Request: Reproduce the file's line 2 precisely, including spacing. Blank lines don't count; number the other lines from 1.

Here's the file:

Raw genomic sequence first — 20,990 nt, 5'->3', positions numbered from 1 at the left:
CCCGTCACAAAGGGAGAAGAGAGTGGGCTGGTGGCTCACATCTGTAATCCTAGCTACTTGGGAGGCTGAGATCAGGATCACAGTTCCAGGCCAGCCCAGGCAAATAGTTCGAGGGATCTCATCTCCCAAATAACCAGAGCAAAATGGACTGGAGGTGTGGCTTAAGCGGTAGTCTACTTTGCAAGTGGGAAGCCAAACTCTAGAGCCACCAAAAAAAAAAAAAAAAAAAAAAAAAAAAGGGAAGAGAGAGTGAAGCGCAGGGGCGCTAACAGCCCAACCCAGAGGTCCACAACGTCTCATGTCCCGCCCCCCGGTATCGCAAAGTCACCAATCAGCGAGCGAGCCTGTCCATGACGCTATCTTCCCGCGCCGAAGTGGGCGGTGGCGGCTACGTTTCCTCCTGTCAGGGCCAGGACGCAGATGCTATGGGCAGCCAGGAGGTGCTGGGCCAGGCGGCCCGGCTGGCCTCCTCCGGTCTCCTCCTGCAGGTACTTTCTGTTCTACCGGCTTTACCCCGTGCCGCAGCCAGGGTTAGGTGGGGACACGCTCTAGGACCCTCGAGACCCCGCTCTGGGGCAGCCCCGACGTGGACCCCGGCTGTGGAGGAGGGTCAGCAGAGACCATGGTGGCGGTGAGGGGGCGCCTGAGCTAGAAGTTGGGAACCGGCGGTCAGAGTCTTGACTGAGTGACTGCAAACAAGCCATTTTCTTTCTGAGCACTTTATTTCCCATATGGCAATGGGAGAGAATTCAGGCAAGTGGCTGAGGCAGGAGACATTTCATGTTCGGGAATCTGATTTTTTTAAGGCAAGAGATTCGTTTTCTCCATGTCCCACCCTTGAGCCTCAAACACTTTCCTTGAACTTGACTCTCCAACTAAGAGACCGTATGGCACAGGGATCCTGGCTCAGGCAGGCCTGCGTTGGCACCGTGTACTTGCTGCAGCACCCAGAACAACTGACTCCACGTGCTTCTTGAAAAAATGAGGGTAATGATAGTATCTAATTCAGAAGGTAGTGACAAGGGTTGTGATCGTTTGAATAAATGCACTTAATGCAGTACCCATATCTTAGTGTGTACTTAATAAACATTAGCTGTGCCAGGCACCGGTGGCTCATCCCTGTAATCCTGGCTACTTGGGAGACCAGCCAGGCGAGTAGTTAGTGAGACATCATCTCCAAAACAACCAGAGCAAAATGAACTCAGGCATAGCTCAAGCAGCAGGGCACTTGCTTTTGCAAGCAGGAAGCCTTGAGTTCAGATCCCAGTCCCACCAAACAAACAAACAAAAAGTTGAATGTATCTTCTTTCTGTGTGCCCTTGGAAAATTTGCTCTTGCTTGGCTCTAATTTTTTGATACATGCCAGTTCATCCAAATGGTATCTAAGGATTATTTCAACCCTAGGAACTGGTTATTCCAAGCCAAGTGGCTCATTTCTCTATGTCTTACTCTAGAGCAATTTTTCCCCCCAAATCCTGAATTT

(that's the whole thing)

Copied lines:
CCCGTCACAAAGGGAGAAGAGAGTGGGCTGGTGGCTCACATCTGTAATCCTAGCTACTTGGGAGGCTGAGATCAGGATCACAGTTCCAGGCCAGCCCAGGCAAATAGTTCGAGGGATCTCATCTCCCAAATAACCAGAGCAAAATGGACTGGAGGTGTGGCTTAAGCGGTAGTCTACTTTGCAAGTGGGAAGCCAAACTCTAGAGCCACCAAAAAAAAAAAAAAAAAAAAAAAAAAAAGGGAAGAGAGAGTGAAGCGCAGGGGCGCTAACAGCCCAACCCAGAGGTCCACAACGTCTCATGTCCCGCCCCCCGGTATCGCAAAGTCACCAATCAGCGAGCGAGCCTGTCCATGACGCTATCTTCCCGCGCCGAAGTGGGCGGTGGCGGCTACGTTTCCTCCTGTCAGGGCCAGGACGCAGATGCTATGGGCAGCCAGGAGGTGCTGGGCCAGGCGGCCCGGCTGGCCTCCTCCGGTCTCCTCCTGCAGGTACTTTCTGTTCTACCGGCTTTACCCCGTGCCGCAGCCAGGGTTAGGTGGGGACACGCTCTAGGACCCTCGAGACCCCGCTCTGGGGCAGCCCCGACGTGGACCCCGGCTGTGGAGGAGGGTCAGCAGAGACCATGGTGGCGGTGAGGGGGCGCCTGAGCTAGAAGTTGGGAACCGGCGGTCAGAGTCTTGACTGAGTGACTGCAAACAAGCCATTTTCTTTCTGAGCACTTTATTTCCCATATGGCAATGGGAGAGAATTCAGGCAAGTGGCTGAGGCAGGAGACATTTCATGTTCGGGAATCTGATTTTTTTAAGGCAAGAGATTCGTTTTCTCCATGTCCCACCCTTGAGCCTCAAACACTTTCCTTGAACTTGACTCTCCAACTAAGAGACCGTATGGCACAGGGATCCTGGCTCAGGCAGGCCTGCGTTGGCACCGTGTACTTGCTGCAGCACCCAGAACAACTGACTCCACGTGCTTCTTGAAAAAATGAGGGTAATGATAGTATCTAATTCAGAAGGTAGTGACAAGGGTTGTGATCGTTTGAATAAATGCACTTAATGCAGTACCCATATCTTAGTGTGTACTTAATAAACATTAGCTGTGCCAGGCACCGGTGGCTCATCCCTGTAATCCTGGCTACTTGGGAGACCAGCCAGGCGAGTAGTTAGTGAGACATCATCTCCAAAACAACCAGAGCAAAATGAACTCAGGCATAGCTCAAGCAGCAGGGCACTTGCTTTTGCAAGCAGGAAGCCTTGAGTTCAGATCCCAGTCCCACCAAACAAACAAACAAAAAGTTGAATGTATCTTCTTTCTGTGTGCCCTTGGAAAATTTGCTCTTGCTTGGCTCTAATTTTTTGATACATGCCAGTTCATCCAAATGGTATCTAAGGATTATTTCAACCCTAGGAACTGGTTATTCCAAGCCAAGTGGCTCATTTCTCTATGTCTTACTCTAGAGCAATTTTTCCCCCCAAATCCTGAATTT